Arriving in Havana is like stepping back in time.Everywhere in the centre of town are glimpses of it’s golden age and no other hotel will give you that feeling you have indeed stepped back into that glorious period. As you drive down its impressive driveway lined with palm trees and fabulous ’50s American cars, there is a sensation of something special. The lobby is a little disappointing as is the ‘welcome’ you get from the front desk staff. But beyond that the place is a true gem and the other staff are all very friendly. The wide corridors and wonderful wooden doors reflect a certain luxury.
Having booked my room through a third party website at a very reasonable rate, I was expecting a meagre room but as luck would have it my room turned out to be a suite of sorts. A large bedroom with two double beds, a bathroom with two showers, plus a separate sitting room. All this plus a stunning view of the Malecón, Havana’s sweeping waterfront. The hotel room fittings aren’t exactly the most plush you will ever see but the decor is in keeping with the period of hotel. It is important to note here that I cannot guarantee that every room is as lavish.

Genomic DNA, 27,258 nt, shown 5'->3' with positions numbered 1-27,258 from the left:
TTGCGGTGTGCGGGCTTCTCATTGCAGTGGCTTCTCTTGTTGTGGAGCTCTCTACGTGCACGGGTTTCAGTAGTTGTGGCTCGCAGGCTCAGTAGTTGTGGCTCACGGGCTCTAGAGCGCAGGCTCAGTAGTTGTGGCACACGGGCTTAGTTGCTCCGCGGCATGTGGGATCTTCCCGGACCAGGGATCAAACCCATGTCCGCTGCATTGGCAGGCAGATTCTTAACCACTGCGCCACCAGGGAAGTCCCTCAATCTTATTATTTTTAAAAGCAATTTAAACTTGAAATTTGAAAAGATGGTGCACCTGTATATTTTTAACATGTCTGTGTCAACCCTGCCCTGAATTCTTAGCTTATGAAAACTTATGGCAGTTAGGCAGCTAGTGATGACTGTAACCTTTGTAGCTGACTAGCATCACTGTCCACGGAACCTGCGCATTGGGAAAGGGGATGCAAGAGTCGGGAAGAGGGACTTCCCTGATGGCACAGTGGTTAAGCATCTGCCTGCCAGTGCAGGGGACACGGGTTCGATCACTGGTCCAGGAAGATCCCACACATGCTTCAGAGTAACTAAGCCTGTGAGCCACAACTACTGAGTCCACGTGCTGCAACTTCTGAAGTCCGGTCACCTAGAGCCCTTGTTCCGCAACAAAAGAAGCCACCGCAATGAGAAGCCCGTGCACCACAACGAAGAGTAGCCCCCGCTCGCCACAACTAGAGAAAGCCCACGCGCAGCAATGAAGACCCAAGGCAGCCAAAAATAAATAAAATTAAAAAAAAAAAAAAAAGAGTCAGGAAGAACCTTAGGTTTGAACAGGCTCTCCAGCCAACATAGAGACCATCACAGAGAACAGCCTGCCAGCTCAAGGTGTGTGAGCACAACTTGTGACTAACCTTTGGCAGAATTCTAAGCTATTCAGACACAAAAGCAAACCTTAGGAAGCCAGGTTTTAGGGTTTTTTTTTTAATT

Behind the hotel is a fabulous little courtyard where guests (and non-guests) can relax and enjoy incredibly cheap cocktails and the sounds of a nightly entertainment of infectious Cuban music. Further back is another bar and tables with views of the Havana Harbour. There are a few restaurants in the hotel and the included buffet breakfast is suitably generous.
Founded in 1930, the Hotel Nacional de Cuba is a declared National Monument. Located on a hill in the middle of Vedado, it offers great views of the Malecón and Havana itself. The hotel is at least 45 minutes’ walk along the Malecón to the start of Paseo del Prado, the main boulevard of Havana. During the heat of the day it’s probably wiser to grab a cab, which cost very little. At the height of its opulence it has played host to a slew of politicians, entertainers and celebrities, including Winston Churchill, Frank Sinatra, Ava Gardner, Johnny Weismuller, Nat King Cole, Ernest Hemingway and Marlon Brando.
Visited: March 2012